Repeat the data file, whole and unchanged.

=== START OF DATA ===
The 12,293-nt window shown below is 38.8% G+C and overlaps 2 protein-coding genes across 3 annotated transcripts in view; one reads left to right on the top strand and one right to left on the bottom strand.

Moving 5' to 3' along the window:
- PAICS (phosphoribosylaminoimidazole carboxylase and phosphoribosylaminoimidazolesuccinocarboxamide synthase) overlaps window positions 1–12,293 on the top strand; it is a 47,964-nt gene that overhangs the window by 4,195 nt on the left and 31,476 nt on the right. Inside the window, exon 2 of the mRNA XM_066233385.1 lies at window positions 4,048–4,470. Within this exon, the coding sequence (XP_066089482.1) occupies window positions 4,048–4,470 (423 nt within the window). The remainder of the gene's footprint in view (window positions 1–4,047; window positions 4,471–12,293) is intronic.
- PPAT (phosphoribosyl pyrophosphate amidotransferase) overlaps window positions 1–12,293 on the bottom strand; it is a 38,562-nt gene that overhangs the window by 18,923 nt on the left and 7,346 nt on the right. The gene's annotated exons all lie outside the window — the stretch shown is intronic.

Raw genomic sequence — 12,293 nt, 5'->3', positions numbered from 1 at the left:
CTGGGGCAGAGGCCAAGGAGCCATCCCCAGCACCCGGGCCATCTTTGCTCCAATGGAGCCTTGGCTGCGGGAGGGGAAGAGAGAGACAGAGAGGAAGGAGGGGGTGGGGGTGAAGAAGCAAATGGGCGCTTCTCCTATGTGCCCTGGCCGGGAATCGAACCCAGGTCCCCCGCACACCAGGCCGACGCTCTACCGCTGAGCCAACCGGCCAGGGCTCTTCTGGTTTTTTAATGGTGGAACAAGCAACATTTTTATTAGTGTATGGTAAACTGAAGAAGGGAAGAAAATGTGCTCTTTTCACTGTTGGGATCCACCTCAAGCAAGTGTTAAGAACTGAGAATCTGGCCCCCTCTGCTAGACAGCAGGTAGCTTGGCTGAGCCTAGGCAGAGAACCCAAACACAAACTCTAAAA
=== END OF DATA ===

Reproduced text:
The 12,293-nt window shown below is 38.8% G+C and overlaps 2 protein-coding genes across 3 annotated transcripts in view; one reads left to right on the top strand and one right to left on the bottom strand.

Moving 5' to 3' along the window:
- PAICS (phosphoribosylaminoimidazole carboxylase and phosphoribosylaminoimidazolesuccinocarboxamide synthase) overlaps window positions 1–12,293 on the top strand; it is a 47,964-nt gene that overhangs the window by 4,195 nt on the left and 31,476 nt on the right. Inside the window, exon 2 of the mRNA XM_066233385.1 lies at window positions 4,048–4,470. Within this exon, the coding sequence (XP_066089482.1) occupies window positions 4,048–4,470 (423 nt within the window). The remainder of the gene's footprint in view (window positions 1–4,047; window positions 4,471–12,293) is intronic.
- PPAT (phosphoribosyl pyrophosphate amidotransferase) overlaps window positions 1–12,293 on the bottom strand; it is a 38,562-nt gene that overhangs the window by 18,923 nt on the left and 7,346 nt on the right. The gene's annotated exons all lie outside the window — the stretch shown is intronic.

Raw genomic sequence — 12,293 nt, 5'->3', positions numbered from 1 at the left:
CTGGGGCAGAGGCCAAGGAGCCATCCCCAGCACCCGGGCCATCTTTGCTCCAATGGAGCCTTGGCTGCGGGAGGGGAAGAGAGAGACAGAGAGGAAGGAGGGGGTGGGGGTGAAGAAGCAAATGGGCGCTTCTCCTATGTGCCCTGGCCGGGAATCGAACCCAGGTCCCCCGCACACCAGGCCGACGCTCTACCGCTGAGCCAACCGGCCAGGGCTCTTCTGGTTTTTTAATGGTGGAACAAGCAACATTTTTATTAGTGTATGGTAAACTGAAGAAGGGAAGAAAATGTGCTCTTTTCACTGTTGGGATCCACCTCAAGCAAGTGTTAAGAACTGAGAATCTGGCCCCCTCTGCTAGACAGCAGGTAGCTTGGCTGAGCCTAGGCAGAGAACCCAAACACAAACTCTAAAA